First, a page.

Author Archive: Steve Cypher
Craigslist Auto Sales Scam

Credit-challenged consumers who want to cash in their current vehicle might want to consider doing so at a dealership as opposed to a website like Craigslist. Even though they might not get top dollar for it, the extra money might not be worth the hassle or the chance of becoming involved in a car buying scam.

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Percentage of High-Risk Auto Loans Drop

The latest report from Experian shows that the growth in subprime auto loans is slower than the overall market. As a result, borrowers need to be aware of their credit situation, have a down payment and pick an affordable vehicle in order to give themselves the best chance of success.

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5 Cool New Cars for Credit Challenged Borrowers

Not all borrowers with problem credit will be given the option of financing a new car, but if they are and it’s through one of the franchises listed above, they probably wouldn’t go wrong choosing any one of these “cool” cars.

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Auto Loan Delinquencies Steady in Early 2015

Although the subprime sector remains strong, consumers with larger down payments and lower loan to value ratios will continue to have a better chance of getting an auto loan approval.

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Avoiding Texas Storm Damaged Vehicles

Consumers with checkered credit are far more likely to get stuck financing a vehicle with hidden damage than other buyers. By following all the above steps they can prevent this from happening.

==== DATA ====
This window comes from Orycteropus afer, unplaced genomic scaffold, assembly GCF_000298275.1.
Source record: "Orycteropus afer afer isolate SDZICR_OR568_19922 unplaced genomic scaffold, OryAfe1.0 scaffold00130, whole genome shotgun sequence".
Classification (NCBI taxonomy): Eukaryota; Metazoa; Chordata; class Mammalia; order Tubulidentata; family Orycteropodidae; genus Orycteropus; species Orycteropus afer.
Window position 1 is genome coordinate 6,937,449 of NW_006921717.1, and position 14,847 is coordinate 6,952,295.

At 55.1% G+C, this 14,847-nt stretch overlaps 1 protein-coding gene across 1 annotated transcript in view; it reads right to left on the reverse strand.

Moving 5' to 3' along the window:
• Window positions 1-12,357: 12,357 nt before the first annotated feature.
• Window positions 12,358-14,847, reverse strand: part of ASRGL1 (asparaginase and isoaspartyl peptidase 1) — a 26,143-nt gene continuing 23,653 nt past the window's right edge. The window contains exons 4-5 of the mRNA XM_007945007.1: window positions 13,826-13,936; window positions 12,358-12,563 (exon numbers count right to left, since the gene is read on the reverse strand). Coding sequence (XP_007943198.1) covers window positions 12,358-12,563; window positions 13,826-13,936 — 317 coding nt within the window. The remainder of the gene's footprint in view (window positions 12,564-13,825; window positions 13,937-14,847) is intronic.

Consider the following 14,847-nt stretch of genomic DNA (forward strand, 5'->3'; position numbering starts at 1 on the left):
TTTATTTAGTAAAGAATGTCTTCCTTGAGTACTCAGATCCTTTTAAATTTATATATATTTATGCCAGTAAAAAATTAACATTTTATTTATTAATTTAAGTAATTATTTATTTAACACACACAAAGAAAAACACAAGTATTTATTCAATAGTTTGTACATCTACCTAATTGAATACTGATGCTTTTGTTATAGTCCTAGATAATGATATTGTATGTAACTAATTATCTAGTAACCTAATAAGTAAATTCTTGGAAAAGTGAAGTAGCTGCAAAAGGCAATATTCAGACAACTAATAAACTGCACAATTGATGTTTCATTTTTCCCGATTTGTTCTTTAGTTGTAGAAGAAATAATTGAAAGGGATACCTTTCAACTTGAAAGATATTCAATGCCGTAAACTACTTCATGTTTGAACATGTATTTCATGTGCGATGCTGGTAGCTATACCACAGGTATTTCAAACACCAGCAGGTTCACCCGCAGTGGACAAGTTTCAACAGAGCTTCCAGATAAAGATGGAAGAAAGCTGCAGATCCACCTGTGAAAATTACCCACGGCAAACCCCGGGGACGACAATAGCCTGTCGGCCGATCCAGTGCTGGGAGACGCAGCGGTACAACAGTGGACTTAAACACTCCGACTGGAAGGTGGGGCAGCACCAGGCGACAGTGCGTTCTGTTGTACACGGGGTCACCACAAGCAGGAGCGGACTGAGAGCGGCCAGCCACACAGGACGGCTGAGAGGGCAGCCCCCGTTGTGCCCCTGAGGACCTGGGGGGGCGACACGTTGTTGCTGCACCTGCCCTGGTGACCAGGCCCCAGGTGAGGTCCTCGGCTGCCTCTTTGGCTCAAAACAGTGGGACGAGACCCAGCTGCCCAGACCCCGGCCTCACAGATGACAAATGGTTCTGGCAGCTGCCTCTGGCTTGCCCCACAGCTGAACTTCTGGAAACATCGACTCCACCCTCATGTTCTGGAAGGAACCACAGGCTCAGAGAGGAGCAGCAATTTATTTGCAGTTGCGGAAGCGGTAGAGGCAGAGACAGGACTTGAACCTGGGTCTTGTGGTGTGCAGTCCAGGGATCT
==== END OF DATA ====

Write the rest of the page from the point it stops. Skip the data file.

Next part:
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Lease to Own Financing with Poor Credit

There is certainly nothing wrong with a lease to own vehicle if a borrower’s credit is really bad and they have no other alternative. On the other hand, if they can qualify for a subprime loan, the advantages include newer vehicles with lower miles, vehicle warranties that often cover the entire loan term and the chance to reestablish their credit and improve their credit scores.

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Confused About Your Credit Report and Scores? You Are Not Alone

Credit-challenged consumers who understand their credit scores (and what really affects them) as well as their credit reports (and what is and isn’t in them) will find themselves ahead of the game – considering that 40 percent or more of Americans with good or excellent credit don’t really understand either one.

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